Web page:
To define a circle, all you need is the center and the radius. You can know anything else about the circle from only those two thing. So, if your monitor only goes to a certain resolution, you can say "figure out 50 points on this circle", and then the computer draws it. If you have a nicer monitor, you can then say "figure out 1000 points on this circle" and the computer draws a smoother circle. If you had infinite time and computer power, you could figure out *all* the points on the circle. Of course, you can't afford that.

In the case of the sine wave, you only need to data points to represent the wave: the frequency and the amplitude (did I get that right?). Synthesized music is just one sine wave after another added together. So, if you just store each sucessive sine wave in a simple log format, you have an output of infinite resolution.

[lawpoop] - In that case, what you're saying is equivalent to storing the Continuous* or Discrete Fourier Transform of your synthesised waveform. Which is nothing new.
--
*Of course, if it were continuous, there would still be resolution problems, but I don't think that's in your problem domain (so to speak).

There's even more.
I've decided to post "The Needle Wiggler", which lets you play a modern CD through an old phonograph. That analog sound card would be almost the opposite approach -- analog output, rather than input. Throw your idea into the mix, and it comes full circle: "Pure" sound in & out, and you can play it on your turntable for that authentic feel.

Needle wiggler? as in a device that attaches over top of or in place of a needle cartridge, which is in fact a tiny self-contained CD read head with a pair of transducers to actuate the needle? Pure genius. Add in a tiny wireless transmitter to control the speed of the turntable, and you're all set. (only problem I can see is that a CD typically spins much faster than an LP. Solve that, and you're all set!)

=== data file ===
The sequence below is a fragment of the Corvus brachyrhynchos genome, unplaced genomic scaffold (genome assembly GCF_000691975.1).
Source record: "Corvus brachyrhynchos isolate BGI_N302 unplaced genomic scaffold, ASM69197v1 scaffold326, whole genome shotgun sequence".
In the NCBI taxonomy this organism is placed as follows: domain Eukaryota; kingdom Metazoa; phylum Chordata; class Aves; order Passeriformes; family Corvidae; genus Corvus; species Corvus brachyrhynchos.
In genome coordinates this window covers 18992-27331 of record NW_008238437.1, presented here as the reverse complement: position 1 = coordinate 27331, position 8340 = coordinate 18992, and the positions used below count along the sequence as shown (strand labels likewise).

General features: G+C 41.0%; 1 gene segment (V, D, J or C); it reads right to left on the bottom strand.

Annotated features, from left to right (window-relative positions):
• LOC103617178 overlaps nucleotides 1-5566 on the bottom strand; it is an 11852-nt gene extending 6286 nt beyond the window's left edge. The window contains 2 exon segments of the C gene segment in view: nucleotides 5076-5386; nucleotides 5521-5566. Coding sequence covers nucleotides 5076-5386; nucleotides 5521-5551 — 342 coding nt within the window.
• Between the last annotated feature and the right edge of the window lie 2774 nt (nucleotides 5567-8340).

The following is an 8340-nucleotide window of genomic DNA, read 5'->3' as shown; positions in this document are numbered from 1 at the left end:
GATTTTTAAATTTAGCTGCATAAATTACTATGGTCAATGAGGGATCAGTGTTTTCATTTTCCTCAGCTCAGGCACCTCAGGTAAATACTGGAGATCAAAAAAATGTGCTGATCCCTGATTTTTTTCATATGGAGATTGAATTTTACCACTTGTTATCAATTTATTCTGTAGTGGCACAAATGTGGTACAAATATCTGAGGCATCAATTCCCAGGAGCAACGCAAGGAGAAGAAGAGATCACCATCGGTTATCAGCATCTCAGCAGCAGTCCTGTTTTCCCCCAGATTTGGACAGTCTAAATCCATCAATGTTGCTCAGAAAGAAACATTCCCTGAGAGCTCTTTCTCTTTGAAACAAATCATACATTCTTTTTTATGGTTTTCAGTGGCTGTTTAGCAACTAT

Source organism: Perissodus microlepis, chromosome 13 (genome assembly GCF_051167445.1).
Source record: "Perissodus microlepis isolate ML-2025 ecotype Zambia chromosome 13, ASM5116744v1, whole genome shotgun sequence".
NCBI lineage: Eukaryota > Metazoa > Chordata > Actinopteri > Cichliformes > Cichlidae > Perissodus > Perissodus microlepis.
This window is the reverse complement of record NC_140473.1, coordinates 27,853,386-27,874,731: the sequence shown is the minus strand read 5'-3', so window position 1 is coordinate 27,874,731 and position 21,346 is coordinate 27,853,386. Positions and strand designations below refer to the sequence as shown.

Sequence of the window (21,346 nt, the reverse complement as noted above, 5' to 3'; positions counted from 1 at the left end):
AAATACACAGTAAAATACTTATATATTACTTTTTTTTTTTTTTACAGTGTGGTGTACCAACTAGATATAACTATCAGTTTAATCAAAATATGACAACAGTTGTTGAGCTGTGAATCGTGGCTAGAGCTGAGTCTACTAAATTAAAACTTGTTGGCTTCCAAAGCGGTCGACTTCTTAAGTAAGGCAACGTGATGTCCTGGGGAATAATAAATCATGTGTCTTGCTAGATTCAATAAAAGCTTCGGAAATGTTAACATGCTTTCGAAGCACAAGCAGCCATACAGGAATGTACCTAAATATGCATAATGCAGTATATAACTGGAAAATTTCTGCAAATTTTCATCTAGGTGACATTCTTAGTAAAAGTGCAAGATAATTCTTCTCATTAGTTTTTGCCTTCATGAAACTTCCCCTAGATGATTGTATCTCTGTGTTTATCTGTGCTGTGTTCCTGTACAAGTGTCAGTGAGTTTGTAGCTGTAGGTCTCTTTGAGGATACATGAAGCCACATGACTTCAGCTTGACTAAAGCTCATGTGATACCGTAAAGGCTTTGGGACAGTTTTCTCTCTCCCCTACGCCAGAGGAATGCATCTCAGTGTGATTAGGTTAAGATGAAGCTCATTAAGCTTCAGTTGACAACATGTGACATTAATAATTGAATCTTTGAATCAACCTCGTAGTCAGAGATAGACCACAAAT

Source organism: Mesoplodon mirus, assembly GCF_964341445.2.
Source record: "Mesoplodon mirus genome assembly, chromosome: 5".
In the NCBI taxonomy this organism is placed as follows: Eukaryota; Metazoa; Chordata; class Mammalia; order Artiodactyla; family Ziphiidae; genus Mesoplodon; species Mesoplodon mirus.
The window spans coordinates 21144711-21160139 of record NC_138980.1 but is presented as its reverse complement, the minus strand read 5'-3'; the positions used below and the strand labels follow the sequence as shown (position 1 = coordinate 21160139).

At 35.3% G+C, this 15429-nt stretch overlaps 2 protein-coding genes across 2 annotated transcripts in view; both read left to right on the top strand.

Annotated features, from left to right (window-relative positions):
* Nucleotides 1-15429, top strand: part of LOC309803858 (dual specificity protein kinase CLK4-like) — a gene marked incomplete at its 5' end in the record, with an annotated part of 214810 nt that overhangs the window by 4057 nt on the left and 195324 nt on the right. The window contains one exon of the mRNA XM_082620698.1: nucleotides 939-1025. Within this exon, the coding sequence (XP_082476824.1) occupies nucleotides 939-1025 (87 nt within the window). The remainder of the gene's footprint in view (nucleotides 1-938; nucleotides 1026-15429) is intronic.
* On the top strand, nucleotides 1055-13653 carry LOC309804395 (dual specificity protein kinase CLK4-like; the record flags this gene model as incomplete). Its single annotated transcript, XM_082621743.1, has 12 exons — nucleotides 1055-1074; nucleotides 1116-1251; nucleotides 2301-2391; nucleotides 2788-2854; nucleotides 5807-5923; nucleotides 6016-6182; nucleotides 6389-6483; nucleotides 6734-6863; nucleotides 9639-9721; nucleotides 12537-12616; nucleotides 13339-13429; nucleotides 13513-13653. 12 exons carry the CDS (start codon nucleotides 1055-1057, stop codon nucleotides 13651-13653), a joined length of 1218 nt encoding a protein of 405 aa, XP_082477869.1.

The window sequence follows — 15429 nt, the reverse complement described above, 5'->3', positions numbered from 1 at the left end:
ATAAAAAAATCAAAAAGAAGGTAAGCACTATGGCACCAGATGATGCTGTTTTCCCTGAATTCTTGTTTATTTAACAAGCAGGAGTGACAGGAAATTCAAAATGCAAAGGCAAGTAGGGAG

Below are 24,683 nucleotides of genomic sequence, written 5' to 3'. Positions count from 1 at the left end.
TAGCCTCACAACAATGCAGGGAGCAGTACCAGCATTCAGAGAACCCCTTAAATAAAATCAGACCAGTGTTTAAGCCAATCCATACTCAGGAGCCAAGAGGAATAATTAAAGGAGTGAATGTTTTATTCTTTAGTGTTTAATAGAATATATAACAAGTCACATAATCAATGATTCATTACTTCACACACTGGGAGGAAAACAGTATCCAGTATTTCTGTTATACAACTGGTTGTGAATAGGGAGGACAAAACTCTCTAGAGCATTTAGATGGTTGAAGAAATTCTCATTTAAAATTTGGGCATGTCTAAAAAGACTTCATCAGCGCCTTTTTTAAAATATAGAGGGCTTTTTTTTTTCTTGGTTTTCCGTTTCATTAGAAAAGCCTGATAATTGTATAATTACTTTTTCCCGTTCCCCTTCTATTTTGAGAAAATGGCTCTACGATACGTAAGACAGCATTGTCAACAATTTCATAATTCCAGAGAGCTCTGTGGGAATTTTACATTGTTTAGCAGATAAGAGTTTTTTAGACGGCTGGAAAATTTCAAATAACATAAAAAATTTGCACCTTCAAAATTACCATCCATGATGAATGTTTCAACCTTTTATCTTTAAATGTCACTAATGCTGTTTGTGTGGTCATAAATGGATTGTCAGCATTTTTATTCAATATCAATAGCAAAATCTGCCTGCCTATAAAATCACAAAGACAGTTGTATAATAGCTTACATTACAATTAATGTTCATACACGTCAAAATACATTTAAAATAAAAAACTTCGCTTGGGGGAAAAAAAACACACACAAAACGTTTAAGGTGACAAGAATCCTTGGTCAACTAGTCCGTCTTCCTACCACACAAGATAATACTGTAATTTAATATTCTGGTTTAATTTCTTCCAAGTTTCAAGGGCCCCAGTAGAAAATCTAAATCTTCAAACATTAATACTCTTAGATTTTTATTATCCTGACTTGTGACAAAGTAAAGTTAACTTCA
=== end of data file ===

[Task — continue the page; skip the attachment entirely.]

Analog sound cards almost certainly exist (or once did). But if they receive analog waveforms, unless you can also store it as analog, you might as well use a digital card. The card would need built-in processing power to at least produce mathematical formulas, so the computer can save them, then rebuild the audio again when played.

(OK, I'm rude to be discussing my idea here in your idea. I'll post The Needle Wiggler separately. Then you can remove any unrelated annotations as you wish.)

//So, this is a way of future-proofing playback of your synthesized music.// I think if you press "save" in your synthesizing program it will do exactly what you describe.

Oh, and a vector consists of only magnitude and direction. I think that's why we misunderstood your idea.

[worlengineer] You've basically summarized what I've proposed, except:

I say render it on the fly for the sound card. That way, you don't have to go digging for the lost source file when we all get shiny new 32-bit sound cards. And, you can send it to your friend who has a better sound card then you, and they automatically hear it in better resolution.

[o] Read the annotation that has the advanced lesson for vector-mapping synthesized music.